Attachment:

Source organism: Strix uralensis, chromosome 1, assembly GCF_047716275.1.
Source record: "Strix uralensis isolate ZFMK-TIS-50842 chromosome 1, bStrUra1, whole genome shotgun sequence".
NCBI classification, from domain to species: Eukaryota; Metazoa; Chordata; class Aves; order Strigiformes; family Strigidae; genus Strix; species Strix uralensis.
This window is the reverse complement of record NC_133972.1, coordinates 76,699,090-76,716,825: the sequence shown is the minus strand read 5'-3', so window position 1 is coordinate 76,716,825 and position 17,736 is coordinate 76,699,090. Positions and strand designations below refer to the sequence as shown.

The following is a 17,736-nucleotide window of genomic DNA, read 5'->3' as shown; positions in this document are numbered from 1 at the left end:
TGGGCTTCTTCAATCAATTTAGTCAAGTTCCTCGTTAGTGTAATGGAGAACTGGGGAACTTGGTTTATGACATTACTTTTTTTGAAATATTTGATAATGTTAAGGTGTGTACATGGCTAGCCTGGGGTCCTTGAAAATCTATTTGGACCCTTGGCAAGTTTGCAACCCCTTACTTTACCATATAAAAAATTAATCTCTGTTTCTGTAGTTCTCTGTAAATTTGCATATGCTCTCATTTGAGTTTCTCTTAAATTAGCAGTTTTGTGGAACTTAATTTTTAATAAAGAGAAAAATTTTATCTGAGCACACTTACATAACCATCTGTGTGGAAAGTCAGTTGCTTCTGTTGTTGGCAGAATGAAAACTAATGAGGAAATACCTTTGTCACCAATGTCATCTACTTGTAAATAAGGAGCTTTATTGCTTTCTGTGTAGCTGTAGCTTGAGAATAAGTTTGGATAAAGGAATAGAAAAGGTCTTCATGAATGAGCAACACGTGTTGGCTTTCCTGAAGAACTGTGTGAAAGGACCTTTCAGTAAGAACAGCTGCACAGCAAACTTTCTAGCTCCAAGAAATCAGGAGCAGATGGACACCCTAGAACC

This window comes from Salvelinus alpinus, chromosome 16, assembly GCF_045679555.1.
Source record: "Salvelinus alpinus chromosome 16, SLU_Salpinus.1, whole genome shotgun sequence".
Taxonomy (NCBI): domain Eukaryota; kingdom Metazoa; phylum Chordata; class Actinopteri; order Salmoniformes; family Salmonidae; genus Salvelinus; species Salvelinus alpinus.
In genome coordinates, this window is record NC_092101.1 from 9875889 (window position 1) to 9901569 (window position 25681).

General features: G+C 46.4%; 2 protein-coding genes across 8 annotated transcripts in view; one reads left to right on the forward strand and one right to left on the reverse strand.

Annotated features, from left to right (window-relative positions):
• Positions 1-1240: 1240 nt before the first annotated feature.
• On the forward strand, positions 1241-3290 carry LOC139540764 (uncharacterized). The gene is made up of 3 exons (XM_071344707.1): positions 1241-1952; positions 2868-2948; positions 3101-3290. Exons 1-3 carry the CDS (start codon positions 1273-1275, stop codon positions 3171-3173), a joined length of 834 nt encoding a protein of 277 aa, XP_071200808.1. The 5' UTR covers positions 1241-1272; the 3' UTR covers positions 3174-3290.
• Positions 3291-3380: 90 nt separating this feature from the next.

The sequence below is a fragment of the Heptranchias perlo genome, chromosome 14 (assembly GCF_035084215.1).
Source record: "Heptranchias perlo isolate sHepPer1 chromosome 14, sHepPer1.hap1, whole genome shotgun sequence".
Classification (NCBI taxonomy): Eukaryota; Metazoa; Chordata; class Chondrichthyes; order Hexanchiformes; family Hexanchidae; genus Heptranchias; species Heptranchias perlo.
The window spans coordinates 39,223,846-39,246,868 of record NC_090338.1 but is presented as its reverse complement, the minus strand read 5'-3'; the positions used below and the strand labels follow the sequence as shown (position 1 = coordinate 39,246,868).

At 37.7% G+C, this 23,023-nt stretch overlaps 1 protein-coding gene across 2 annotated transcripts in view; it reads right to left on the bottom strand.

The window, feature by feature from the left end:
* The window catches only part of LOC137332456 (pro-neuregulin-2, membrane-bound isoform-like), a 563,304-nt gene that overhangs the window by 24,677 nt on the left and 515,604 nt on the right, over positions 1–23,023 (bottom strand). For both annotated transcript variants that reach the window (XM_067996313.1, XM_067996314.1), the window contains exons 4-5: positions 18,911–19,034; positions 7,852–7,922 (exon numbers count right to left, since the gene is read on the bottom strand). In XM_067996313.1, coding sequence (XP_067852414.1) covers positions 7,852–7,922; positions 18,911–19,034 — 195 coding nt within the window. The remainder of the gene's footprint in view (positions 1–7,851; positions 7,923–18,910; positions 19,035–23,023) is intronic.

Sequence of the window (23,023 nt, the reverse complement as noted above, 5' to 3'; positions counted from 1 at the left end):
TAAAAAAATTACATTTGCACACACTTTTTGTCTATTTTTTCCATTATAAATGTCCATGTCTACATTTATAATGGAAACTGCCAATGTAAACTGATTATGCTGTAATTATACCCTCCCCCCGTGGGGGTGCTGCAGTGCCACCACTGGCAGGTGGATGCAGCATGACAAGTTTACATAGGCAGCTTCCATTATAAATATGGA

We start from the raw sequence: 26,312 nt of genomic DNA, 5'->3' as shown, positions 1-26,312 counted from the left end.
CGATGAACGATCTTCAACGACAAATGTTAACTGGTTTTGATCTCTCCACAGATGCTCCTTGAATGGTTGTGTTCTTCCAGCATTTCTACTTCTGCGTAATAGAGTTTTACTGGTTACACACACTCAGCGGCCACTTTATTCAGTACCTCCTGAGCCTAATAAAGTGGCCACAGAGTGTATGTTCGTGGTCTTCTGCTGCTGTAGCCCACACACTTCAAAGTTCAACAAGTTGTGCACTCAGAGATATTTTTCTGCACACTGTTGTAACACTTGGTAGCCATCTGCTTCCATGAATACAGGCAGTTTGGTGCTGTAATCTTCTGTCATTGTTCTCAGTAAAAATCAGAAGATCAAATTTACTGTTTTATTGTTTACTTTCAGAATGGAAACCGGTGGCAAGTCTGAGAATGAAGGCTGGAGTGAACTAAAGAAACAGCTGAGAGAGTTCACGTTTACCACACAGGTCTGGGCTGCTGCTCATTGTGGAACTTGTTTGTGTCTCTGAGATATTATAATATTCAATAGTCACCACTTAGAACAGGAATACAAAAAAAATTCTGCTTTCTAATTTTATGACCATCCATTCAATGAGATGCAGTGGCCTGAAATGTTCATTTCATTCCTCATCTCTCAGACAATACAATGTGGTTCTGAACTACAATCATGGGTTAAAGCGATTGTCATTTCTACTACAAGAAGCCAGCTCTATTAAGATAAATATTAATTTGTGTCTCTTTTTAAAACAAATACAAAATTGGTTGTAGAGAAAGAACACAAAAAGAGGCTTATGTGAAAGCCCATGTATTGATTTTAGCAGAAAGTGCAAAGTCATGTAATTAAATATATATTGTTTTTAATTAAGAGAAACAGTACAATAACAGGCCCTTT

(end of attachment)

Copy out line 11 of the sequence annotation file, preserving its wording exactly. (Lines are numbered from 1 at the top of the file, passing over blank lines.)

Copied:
General features: G+C 46.4%; 2 protein-coding genes across 8 annotated transcripts in view; one reads left to right on the forward strand and one right to left on the reverse strand.